Embarrassment phobia is an intense fear of being perceived as incompetent by other people. People who suffer from embarrassment phobia are very uncomfortable in the presence of others and avoid social situations and being evaluated by others. They might also have problems with speaking up and asking for help.
If you're a person with a strong case of embarrassment phobia, you may be anxious when:
- You're in public
- In front of a class, group of friends, or strangers
- Talking to people you don't know
- When others ask you questions
It's important to know that embarrassment is normal. However, if you feel like you can't stand when others look at you, you may have an embarrassment phobia.
All anxiety disorders tend to promote shame because of the thoughts, behaviours, and emotions associated with the disorder.
It is easy when you cannot cope with having your thoughts and feelings spiral downward, leading to more intense, self-defeating behaviours. This leads to feeling helpless and hopeless.
Once shame kicks in, it becomes hard to change your behaviour and feel better. Shame is like a vicious cycle that is impossible to break. Shame is a way of thinking that leads to low self-esteem and negative thoughts about oneself, which in turn cause people to feel ashamed and embarrassed about themselves and their feelings.
Shame also makes it difficult to reach out for help because of the social stigma associated with mental health conditions. It is often associated with things like being weak or having poor self-control.
Shame is an emotion that often gets misdiagnosed and incorrectly treated and can be even more difficult to treat than a physical illness. However, with the right treatment plan, shame can be overcome.
Extreme fear makes embarrassment harder to manage by blocking our rational mind and our ability to be in control.
When we are afraid of something, we are also more likely to think about the consequences of our actions. We often find ourselves thinking, “what if I say or do something embarrassing?”
Fear tends to amplify negative feelings, making us feel worse about what we’re about to do. When we’re worried about making a mistake, we are less likely to take action.
Embarrassment happens for a reason and is often a useful emotion. Our emotional brain tells us that we might be doing something that’s inappropriate or embarrassing and that we should probably back away from it before we make a mistake.
In extreme cases, embarrassment might cause us to avoid certain situations altogether because we are so afraid that we’ll make a mistake or come across as incompetent.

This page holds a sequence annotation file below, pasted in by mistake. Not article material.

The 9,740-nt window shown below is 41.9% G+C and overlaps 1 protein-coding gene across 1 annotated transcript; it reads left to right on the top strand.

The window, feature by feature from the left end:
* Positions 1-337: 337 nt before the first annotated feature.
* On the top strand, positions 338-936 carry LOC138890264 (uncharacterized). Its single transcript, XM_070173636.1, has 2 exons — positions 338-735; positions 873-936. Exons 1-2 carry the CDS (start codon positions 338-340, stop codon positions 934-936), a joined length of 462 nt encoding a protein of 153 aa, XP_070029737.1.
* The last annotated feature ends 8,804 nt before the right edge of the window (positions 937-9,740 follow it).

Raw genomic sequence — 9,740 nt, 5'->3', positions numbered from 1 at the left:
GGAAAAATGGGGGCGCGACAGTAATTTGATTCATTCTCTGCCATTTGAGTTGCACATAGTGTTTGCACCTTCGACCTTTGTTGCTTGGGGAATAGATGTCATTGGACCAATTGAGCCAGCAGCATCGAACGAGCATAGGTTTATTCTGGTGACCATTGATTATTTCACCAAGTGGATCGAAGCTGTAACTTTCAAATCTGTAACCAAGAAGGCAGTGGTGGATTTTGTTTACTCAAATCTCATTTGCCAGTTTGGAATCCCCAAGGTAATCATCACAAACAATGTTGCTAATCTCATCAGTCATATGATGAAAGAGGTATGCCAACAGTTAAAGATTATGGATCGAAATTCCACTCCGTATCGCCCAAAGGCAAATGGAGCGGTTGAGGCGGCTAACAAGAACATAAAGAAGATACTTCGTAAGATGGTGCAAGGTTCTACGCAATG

The best way to manage extreme fear and embarrassment is to acknowledge the feelings but then do the opposite of what we are feeling. When we feel embarrassed, we need to tell ourselves to focus on what we are doing right instead of worrying about the things we could mess up.
The physical symptoms you experience when feeling embarrassed can differ depending on the situation. This ranges from a mild blush to sweating, increased heart rate, light-headedness, dizziness, rapid heartbeat and chest pain. It is a very real condition that many people suffer from every day.
If you can relate to these symptoms, it is crucial to remember to feel anxious or frustrated about the symptoms themselves because this will only increase the intensity of the emotions that cause them. You don’t want to compound your anxiety or frustration by adding an emotional layer to it.
Instead, it would help if you reminded yourself that your feelings are abnormal and try to use this as an opportunity to focus on something else. For instance, take deep breaths and think about how this feeling is similar to the feeling you might get when you are experiencing anxiety. Focus on the fact that your body feels stressed, but you can still function and behave normally. Try to focus on a positive outcome for your situation and keep this outcome in your head for a bit. You may find that your emotions will decrease by thinking of a positive outcome.
Some environmental factors and negative experiences that may promote feelings of shame include:
1. Feeling as if you’re being watched or evaluated. If you feel that someone is watching you, you may begin to doubt your abilities.
2. Feeling as if you’re not enough. If you are being looked down upon, you may feel like you don’t measure up to those around you.
3. Feeling as if you’re not competent. If you feel like you don’t measure up, you may start to question your skills.
4. Feeling as if you’re not worthy of others’ respect. Feeling unworthy can create self-doubt and cause you to think less of yourself.
5. Feeling inadequate or worthless. Feeling inadequate can lead to feelings of inferiority and worthlessness.
6. Being ashamed. Being ashamed can cause you to lose confidence in your actions and thoughts.
7. Losing control. When you feel out of control, you may not be able to handle what is happening.
8. Being judged. If you feel like people are judging you, you may think you are not doing a good job.
9. Being criticized. If you’re being criticized, it can be not easy to accept that you’re not living up to others’ expectations.
10. Being rejected. Being rejected is often a way to feel as if you don’t measure up.
11. Not being able to express your feelings. Not being able to express your feelings can be very painful.
12. Having to hide your emotions. Hiding your emotions may lead to feelings of guilt and embarrassment.